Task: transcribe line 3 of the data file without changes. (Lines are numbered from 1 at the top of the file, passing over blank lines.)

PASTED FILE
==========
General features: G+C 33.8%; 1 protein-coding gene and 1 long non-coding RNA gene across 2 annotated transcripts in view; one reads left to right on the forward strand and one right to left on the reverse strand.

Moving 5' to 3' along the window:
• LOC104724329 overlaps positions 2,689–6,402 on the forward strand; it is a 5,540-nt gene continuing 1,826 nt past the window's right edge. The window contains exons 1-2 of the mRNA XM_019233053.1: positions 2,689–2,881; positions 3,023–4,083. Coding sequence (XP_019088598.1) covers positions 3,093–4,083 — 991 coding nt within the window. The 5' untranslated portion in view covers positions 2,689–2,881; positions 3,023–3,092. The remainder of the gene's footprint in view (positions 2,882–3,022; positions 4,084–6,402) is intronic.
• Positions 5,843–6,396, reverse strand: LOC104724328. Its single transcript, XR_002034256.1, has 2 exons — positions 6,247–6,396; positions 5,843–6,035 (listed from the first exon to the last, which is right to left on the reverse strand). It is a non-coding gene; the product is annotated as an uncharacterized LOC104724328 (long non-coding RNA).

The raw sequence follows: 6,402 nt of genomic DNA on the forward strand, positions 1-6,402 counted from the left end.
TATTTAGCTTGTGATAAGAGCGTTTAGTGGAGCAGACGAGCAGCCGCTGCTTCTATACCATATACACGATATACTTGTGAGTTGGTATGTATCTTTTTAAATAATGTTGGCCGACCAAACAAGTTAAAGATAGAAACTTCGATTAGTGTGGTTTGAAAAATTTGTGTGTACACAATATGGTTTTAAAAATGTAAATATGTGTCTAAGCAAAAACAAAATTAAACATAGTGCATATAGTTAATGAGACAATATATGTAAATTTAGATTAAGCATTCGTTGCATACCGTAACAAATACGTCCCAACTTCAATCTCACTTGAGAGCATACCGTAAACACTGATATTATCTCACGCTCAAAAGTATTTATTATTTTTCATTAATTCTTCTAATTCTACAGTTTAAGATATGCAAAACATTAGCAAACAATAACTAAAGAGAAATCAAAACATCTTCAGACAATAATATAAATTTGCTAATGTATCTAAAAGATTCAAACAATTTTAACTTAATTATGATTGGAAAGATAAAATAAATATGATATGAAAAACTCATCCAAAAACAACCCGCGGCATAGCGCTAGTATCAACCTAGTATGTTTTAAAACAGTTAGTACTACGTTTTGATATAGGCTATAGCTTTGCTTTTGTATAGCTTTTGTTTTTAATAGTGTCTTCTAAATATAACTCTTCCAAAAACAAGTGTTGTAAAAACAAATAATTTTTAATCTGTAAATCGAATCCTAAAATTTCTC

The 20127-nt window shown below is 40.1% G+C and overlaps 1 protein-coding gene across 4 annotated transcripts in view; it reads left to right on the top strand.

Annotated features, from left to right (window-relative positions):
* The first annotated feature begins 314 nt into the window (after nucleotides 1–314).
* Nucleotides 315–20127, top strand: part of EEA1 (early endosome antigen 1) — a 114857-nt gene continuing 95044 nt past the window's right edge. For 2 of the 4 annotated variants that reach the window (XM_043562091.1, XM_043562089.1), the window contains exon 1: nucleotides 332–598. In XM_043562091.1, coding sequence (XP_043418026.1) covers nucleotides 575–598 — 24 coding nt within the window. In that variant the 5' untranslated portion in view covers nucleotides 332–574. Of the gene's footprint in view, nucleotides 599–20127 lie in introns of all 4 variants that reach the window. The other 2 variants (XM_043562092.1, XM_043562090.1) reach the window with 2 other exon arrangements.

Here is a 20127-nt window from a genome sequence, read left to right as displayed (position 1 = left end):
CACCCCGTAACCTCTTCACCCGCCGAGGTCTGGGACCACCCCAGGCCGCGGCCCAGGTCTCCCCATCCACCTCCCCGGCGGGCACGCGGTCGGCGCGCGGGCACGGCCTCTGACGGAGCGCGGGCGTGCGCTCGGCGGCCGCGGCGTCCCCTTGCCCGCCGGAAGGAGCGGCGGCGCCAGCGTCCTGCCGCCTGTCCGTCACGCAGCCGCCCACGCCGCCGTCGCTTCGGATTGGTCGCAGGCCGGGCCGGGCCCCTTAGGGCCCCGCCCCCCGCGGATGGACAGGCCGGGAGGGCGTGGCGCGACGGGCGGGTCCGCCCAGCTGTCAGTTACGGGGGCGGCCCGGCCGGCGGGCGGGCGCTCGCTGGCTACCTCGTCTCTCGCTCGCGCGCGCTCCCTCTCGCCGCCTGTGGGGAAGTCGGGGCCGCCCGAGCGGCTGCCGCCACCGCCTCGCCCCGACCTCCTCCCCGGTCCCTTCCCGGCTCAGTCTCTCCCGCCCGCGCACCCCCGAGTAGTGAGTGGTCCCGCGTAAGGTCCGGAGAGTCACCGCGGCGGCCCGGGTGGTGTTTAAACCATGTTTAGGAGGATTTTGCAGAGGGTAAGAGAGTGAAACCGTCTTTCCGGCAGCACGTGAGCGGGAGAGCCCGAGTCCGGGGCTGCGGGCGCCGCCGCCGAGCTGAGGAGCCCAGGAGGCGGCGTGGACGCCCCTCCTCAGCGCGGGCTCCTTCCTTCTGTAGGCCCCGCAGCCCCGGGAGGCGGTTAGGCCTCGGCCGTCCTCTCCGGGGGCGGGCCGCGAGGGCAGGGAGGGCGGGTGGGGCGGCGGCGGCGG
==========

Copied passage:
• LOC104724329 overlaps positions 2,689–6,402 on the forward strand; it is a 5,540-nt gene continuing 1,826 nt past the window's right edge. The window contains exons 1-2 of the mRNA XM_019233053.1: positions 2,689–2,881; positions 3,023–4,083. Coding sequence (XP_019088598.1) covers positions 3,093–4,083 — 991 coding nt within the window. The 5' untranslated portion in view covers positions 2,689–2,881; positions 3,023–3,092. The remainder of the gene's footprint in view (positions 2,882–3,022; positions 4,084–6,402) is intronic.